Lance Armstrong said Wednesday that viewers can judge for themselves how candid he was in his interview with Oprah Winfrey.
‘‘I left it all on the table with her and when it airs the people can decide,’’ he said in a text message to the Associated Press.
Armstrong responded to a report in the New York Daily News, citing an unidentified source, that he was not contrite when he acknowledged during Monday’s taping with Winfrey that he used performance-enhancing drugs.
He’s also held conversations with US anti-doping officials, touching off speculation that the team leader who demanded loyalty from others soon may face some very tough choices himself: whether to cooperate and name those who aided, knew about or helped cover up a sophisticated doping ring that Armstrong ran on his tour-winning US Postal Service squads.
‘‘I have no idea what the future holds other than me holding my kids,’’ he said.
Armstrong’s interview with Winfrey won’t begin airing until Thursday night, but already some people want to hear more — under oath — before he’s allowed to compete again in elite triathlons, a sport he returned to after retiring from cycling in 2011. In addition to stripping him of all seven of his Tour de France titles last year, anti-doping officials banned Armstrong for life from sanctioned events.
‘‘He’s got to follow a certain course,’’ David Howman, director general of the World Anti-Doping Agency, said. ‘‘That is not talking to a talk-show host.’’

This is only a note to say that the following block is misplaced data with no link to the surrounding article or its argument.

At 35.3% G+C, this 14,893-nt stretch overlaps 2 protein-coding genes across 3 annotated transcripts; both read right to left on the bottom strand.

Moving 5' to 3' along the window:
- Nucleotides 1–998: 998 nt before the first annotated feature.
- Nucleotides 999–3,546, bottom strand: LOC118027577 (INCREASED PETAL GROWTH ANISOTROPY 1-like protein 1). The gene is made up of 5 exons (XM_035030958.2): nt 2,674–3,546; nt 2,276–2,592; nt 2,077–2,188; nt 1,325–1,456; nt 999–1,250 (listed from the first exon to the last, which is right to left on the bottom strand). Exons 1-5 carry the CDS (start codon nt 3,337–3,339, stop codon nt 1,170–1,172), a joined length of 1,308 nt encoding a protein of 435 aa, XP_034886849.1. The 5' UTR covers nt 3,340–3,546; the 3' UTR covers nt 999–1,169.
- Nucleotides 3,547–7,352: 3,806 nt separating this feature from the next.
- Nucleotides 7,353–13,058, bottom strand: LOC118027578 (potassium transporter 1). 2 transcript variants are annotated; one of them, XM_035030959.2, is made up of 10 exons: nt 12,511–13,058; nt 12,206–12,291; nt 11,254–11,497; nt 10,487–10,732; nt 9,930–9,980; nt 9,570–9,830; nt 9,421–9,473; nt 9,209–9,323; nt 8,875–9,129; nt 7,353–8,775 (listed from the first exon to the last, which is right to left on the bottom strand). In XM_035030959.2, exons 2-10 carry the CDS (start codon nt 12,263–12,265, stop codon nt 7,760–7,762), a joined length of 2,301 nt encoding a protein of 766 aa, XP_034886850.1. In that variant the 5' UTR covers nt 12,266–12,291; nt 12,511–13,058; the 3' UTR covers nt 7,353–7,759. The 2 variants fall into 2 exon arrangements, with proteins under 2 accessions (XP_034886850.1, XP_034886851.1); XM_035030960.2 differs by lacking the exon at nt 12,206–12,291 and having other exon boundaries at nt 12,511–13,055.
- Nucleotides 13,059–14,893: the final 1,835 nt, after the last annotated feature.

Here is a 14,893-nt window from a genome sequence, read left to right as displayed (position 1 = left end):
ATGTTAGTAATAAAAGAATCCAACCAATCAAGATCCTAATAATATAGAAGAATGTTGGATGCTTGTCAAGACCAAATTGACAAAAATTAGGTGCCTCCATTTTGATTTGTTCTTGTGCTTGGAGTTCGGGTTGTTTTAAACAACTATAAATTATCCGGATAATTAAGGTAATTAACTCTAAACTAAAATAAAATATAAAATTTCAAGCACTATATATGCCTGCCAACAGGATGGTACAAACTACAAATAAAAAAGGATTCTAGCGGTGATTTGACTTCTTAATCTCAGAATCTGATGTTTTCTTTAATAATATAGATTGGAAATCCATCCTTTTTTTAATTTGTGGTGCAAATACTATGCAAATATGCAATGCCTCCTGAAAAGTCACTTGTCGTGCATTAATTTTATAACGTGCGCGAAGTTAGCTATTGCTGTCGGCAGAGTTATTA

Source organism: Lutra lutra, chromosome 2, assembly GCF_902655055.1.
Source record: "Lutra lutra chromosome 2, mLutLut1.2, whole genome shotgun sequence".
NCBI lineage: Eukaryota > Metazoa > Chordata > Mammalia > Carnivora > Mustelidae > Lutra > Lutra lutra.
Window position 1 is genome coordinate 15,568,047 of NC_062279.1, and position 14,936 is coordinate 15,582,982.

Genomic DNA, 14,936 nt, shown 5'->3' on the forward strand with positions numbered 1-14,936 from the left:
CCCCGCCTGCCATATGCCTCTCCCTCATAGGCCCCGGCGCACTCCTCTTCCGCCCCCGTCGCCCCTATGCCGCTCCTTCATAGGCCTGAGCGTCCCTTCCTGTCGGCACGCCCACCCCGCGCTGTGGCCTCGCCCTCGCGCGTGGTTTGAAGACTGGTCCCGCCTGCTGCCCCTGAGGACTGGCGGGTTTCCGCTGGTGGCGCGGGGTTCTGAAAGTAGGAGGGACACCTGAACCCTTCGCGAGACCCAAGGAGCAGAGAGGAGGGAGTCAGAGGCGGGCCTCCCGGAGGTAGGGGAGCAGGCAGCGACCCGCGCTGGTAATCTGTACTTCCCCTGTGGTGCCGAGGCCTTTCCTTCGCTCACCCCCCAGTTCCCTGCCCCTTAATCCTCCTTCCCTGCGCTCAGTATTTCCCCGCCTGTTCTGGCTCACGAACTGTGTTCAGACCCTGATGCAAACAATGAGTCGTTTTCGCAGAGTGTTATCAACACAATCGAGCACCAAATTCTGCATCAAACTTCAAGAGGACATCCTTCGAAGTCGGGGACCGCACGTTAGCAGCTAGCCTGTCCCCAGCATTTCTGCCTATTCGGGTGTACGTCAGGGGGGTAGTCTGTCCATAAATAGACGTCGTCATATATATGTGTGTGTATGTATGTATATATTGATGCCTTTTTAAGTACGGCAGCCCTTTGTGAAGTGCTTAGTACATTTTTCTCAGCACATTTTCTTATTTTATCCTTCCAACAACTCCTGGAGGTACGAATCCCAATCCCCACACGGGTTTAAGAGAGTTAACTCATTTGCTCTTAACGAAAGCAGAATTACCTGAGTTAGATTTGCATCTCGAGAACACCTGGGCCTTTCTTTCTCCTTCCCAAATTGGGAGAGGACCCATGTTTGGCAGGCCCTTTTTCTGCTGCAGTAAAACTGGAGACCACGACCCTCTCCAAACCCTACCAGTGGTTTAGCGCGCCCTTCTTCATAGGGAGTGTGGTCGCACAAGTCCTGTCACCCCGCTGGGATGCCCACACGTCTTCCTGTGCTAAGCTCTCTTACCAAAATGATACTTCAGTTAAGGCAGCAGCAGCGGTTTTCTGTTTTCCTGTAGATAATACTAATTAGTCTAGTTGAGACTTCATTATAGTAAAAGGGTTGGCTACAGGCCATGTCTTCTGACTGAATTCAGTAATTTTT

Former teammate Frankie Andreu, one of several riders Armstrong cast aside on his ride to the top of the sport, said no one is better-suited to provide anti-doping authorities with a blueprint for cleaning up the sport.
‘‘Lance knows everything that happened,’’ Andreu told the AP. ‘‘He’s the one who knows who did what because he was the ringleader. It’s up to him how much he wants to expose.’’
World Anti-Doping Agency officials said nothing short of ‘‘a full confession under oath’’ would even cause them to reconsider the ban. Although Armstrong admitted to Winfrey on Monday that he used performance-enhancing drugs, Howman said that is ‘‘hardly the same as giving evidence to a relevant authority.’’ The International Cycling Union also urged Armstrong to tell his story to an independent commission it has set up to examine claims that the sport’s governing body hid suspicious samples, accepted financial donations, and helped Armstrong avoid detection.
Cycling’s governing body says it is willing to offer amnesty to riders and officials who provide information to its independent panel, as long as the process is in line with the world anti-doping code.
The International Cycling Union has been under attack in recent days from anti-doping groups over the terms of its independent inquiry into its own links with Armstrong.
After previously refusing to offer amnesties, the UCI said Wednesday it is now prepared to do so if it does not violate the World Anti-Doping Agency’s rules. The commission will meet next week to discuss the possibility of providing amnesties to witnesses who appear at the panel’s hearings in London in April.